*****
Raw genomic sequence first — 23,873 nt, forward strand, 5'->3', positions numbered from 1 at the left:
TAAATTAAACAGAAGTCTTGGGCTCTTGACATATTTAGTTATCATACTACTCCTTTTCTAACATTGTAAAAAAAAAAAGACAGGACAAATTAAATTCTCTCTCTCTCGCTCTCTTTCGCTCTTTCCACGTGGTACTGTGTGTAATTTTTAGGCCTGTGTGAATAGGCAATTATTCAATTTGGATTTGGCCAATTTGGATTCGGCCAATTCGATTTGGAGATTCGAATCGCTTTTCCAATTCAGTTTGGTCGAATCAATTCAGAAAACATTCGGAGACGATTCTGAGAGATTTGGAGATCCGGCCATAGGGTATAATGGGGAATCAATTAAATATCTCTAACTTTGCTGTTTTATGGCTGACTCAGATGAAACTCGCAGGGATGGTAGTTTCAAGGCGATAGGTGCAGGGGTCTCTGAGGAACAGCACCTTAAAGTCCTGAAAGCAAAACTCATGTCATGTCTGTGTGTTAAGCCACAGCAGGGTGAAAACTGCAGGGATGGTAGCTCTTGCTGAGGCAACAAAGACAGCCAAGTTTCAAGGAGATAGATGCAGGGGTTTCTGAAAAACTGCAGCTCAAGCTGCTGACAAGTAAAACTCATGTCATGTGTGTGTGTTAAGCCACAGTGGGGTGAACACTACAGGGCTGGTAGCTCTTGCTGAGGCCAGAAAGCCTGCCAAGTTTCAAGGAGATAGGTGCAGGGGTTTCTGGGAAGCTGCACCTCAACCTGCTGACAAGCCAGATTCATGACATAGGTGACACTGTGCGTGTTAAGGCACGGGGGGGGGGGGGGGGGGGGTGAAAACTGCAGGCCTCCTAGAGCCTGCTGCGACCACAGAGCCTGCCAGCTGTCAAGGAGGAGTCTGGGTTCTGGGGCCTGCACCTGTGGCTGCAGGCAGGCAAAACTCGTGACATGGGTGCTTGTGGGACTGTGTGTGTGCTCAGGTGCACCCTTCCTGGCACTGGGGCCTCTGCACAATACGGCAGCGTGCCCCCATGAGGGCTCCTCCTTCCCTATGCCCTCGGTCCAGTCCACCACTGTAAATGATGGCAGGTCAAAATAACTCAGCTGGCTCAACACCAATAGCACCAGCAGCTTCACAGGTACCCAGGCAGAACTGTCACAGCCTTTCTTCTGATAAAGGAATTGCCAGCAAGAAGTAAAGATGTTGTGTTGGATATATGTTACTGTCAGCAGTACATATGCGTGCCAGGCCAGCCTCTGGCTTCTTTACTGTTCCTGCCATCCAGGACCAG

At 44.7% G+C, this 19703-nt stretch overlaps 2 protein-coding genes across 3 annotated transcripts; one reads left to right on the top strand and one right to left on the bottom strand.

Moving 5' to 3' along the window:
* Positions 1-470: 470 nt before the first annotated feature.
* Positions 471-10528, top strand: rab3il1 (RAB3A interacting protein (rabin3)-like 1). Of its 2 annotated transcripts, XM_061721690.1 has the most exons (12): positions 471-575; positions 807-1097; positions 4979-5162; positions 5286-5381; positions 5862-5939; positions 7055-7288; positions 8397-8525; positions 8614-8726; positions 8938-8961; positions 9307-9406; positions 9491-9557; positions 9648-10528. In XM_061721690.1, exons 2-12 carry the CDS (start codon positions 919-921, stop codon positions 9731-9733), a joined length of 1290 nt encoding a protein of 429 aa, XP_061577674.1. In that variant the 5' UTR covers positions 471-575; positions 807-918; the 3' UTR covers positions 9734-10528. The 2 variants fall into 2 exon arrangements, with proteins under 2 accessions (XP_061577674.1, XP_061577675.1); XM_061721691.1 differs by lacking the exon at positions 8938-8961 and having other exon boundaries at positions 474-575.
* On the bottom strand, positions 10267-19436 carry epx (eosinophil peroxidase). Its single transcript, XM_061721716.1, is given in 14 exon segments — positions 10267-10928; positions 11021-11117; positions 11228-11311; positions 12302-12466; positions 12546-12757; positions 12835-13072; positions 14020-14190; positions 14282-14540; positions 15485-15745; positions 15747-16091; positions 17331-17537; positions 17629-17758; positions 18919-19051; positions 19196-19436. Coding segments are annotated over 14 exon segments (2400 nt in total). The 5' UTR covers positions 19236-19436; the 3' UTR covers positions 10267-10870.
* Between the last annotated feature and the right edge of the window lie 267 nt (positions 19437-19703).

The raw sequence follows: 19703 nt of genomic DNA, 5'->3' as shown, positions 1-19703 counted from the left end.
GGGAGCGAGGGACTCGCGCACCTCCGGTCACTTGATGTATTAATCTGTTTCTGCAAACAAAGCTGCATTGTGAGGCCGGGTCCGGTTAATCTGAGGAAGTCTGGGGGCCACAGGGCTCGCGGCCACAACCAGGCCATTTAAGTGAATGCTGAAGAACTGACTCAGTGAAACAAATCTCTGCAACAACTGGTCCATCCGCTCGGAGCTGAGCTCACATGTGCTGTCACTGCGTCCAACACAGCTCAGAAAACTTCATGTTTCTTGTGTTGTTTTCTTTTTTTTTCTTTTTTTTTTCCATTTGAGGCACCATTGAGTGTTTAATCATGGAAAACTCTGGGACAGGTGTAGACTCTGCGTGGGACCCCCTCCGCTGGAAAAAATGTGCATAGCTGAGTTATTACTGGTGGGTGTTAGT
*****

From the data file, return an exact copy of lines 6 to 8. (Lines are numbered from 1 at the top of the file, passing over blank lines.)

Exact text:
* Positions 471-10528, top strand: rab3il1 (RAB3A interacting protein (rabin3)-like 1). Of its 2 annotated transcripts, XM_061721690.1 has the most exons (12): positions 471-575; positions 807-1097; positions 4979-5162; positions 5286-5381; positions 5862-5939; positions 7055-7288; positions 8397-8525; positions 8614-8726; positions 8938-8961; positions 9307-9406; positions 9491-9557; positions 9648-10528. In XM_061721690.1, exons 2-12 carry the CDS (start codon positions 919-921, stop codon positions 9731-9733), a joined length of 1290 nt encoding a protein of 429 aa, XP_061577674.1. In that variant the 5' UTR covers positions 471-575; positions 807-918; the 3' UTR covers positions 9734-10528. The 2 variants fall into 2 exon arrangements, with proteins under 2 accessions (XP_061577674.1, XP_061577675.1); XM_061721691.1 differs by lacking the exon at positions 8938-8961 and having other exon boundaries at positions 474-575.
* On the bottom strand, positions 10267-19436 carry epx (eosinophil peroxidase). Its single transcript, XM_061721716.1, is given in 14 exon segments — positions 10267-10928; positions 11021-11117; positions 11228-11311; positions 12302-12466; positions 12546-12757; positions 12835-13072; positions 14020-14190; positions 14282-14540; positions 15485-15745; positions 15747-16091; positions 17331-17537; positions 17629-17758; positions 18919-19051; positions 19196-19436. Coding segments are annotated over 14 exon segments (2400 nt in total). The 5' UTR covers positions 19236-19436; the 3' UTR covers positions 10267-10870.
* Between the last annotated feature and the right edge of the window lie 267 nt (positions 19437-19703).